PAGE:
Possibly the most well-known controversy and debate pertaining the topic of the African American Vernacular English is the Ebonics Controversy. According to “The Ebonics Controversy: An Educational and Clinical Dilemma”, a journal article written by Harry N. Seymour, this controversy happened in December 1996, when the Oakland School Board of Education adopted a policy in which all children in the school district would be proficient in Standard American English. A major conflict within this controversy was how to teach and implement the transition for children to learn Standard American English. It must be understood that African American children arrive at school with a complete language, not a broken English spoken by the uneducated (Harry N. Seymour). In the end, the degree that students end up using Standard American English is their choice and will depend on various external and internal factors. An external factor that will influence the use of Standard American English are teachers and educational staff.
Teachers and other administrative staff in schools need to understand cultural differences among African American children when they are facing things like standardized testing. The study of phonology in the late 1960s and early 1970s revealed the differences between African American Vernacular English and white varieties of English, exposing the biases African-American children faced when reading and taking standardized tests (Mufwene). Cultural and linguistic diversity awareness is vital in the process of analyzing whether a student has a disorder versus a difference in speech. A speech-language pathologist in a school will need to be educated in the prominent features of Black English to decide whether an individual is in need of speech services or if it is just a linguistic difference because of their African American Vernacular. Being educated in the ability to identify the patterns of speech and language not attributed to the African American Vernacular is important to recognize the motivation for the separation of the African American Vernacular English from the Standard American English.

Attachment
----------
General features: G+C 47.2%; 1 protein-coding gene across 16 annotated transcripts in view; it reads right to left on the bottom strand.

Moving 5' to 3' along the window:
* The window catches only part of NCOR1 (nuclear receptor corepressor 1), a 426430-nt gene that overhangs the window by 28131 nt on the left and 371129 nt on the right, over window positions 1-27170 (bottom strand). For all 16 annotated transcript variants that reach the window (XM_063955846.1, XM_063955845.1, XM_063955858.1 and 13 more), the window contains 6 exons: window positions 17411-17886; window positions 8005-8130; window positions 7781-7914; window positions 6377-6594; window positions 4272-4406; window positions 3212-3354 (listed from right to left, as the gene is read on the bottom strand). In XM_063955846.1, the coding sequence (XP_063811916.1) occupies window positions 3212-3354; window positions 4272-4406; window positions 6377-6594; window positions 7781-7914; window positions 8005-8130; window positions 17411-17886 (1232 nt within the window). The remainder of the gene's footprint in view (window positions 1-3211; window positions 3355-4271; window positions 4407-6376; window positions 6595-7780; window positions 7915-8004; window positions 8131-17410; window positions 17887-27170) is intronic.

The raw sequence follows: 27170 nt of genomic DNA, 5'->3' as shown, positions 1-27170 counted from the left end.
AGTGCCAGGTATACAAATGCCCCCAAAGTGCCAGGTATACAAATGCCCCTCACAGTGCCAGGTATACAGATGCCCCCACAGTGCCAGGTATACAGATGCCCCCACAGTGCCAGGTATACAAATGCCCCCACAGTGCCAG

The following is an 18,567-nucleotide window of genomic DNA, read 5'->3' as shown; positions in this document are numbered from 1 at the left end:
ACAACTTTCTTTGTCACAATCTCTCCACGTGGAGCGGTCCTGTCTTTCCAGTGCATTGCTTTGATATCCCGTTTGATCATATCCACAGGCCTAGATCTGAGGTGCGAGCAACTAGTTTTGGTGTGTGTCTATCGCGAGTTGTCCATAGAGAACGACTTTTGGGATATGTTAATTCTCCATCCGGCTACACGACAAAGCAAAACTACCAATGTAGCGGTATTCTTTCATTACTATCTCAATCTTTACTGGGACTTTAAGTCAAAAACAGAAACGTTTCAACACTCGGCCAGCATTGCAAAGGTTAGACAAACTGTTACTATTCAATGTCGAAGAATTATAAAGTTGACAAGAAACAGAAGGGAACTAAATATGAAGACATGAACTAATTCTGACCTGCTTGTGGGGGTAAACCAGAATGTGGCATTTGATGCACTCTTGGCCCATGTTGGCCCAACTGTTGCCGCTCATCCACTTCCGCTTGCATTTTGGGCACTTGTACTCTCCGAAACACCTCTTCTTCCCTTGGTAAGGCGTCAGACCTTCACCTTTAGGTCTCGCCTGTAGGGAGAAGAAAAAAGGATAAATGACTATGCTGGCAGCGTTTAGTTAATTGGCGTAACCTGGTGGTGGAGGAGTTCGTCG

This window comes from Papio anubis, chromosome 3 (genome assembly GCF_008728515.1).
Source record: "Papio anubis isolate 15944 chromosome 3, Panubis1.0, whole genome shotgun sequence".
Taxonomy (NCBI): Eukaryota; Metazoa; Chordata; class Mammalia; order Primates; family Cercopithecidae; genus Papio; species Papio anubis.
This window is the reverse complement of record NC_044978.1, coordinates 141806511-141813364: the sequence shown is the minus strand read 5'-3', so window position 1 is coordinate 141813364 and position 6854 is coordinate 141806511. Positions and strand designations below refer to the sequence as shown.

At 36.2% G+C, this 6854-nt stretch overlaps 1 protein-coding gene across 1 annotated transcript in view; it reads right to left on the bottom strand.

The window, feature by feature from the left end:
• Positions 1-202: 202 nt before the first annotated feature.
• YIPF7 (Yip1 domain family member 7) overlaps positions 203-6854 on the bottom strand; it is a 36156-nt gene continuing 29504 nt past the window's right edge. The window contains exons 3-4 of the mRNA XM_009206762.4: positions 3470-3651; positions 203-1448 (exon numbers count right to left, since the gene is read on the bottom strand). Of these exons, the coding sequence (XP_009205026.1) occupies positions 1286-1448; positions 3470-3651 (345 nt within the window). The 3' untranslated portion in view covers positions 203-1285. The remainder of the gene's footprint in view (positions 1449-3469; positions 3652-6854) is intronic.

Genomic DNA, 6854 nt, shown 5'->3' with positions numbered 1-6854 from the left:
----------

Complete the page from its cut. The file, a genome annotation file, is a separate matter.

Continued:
A select set of features and traits have been studied and identified among the African American Vernacular. It can be very confusing when the clarity of the meaning of words is muddled. A description of the shared characteristics of the following terms is to understand why these terms cannot be viewed as separate languages. Even though these terms signify different periods and developments of the same variety of the English language. The common characteristics that these terms share are the only things that tie them together because the origins of the individual terms carry a very exclusive and particular history to them. “African American Vernacular”, “Ebonics”, and “Black English” share many phonological and grammatical features, as well as the same social stigmas, because all of these terms represent the same variety of English.